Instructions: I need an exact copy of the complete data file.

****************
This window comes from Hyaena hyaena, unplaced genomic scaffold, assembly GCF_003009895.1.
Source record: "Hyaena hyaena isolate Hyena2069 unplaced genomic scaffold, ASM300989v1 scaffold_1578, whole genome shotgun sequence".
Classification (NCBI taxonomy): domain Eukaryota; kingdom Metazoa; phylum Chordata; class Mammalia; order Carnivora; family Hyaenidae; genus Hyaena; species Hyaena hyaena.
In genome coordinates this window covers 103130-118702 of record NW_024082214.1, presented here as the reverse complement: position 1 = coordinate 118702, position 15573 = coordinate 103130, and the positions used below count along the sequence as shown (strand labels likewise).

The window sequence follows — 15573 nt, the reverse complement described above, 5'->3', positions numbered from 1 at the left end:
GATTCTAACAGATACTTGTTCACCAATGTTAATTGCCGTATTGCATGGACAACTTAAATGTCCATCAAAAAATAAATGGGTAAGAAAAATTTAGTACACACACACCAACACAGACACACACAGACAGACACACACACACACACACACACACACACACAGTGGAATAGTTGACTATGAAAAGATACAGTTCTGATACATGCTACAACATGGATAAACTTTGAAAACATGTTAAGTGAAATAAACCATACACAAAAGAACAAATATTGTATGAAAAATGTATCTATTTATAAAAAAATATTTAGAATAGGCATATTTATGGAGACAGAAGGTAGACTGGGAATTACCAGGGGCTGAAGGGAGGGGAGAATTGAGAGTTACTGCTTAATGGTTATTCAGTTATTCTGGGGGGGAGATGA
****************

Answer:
This window comes from Hyaena hyaena, unplaced genomic scaffold, assembly GCF_003009895.1.
Source record: "Hyaena hyaena isolate Hyena2069 unplaced genomic scaffold, ASM300989v1 scaffold_1578, whole genome shotgun sequence".
Classification (NCBI taxonomy): domain Eukaryota; kingdom Metazoa; phylum Chordata; class Mammalia; order Carnivora; family Hyaenidae; genus Hyaena; species Hyaena hyaena.
In genome coordinates this window covers 103130-118702 of record NW_024082214.1, presented here as the reverse complement: position 1 = coordinate 118702, position 15573 = coordinate 103130, and the positions used below count along the sequence as shown (strand labels likewise).

The window sequence follows — 15573 nt, the reverse complement described above, 5'->3', positions numbered from 1 at the left end:
GATTCTAACAGATACTTGTTCACCAATGTTAATTGCCGTATTGCATGGACAACTTAAATGTCCATCAAAAAATAAATGGGTAAGAAAAATTTAGTACACACACACCAACACAGACACACACAGACAGACACACACACACACACACACACACACACACAGTGGAATAGTTGACTATGAAAAGATACAGTTCTGATACATGCTACAACATGGATAAACTTTGAAAACATGTTAAGTGAAATAAACCATACACAAAAGAACAAATATTGTATGAAAAATGTATCTATTTATAAAAAAATATTTAGAATAGGCATATTTATGGAGACAGAAGGTAGACTGGGAATTACCAGGGGCTGAAGGGAGGGGAGAATTGAGAGTTACTGCTTAATGGTTATTCAGTTATTCTGGGGGGGAGATGA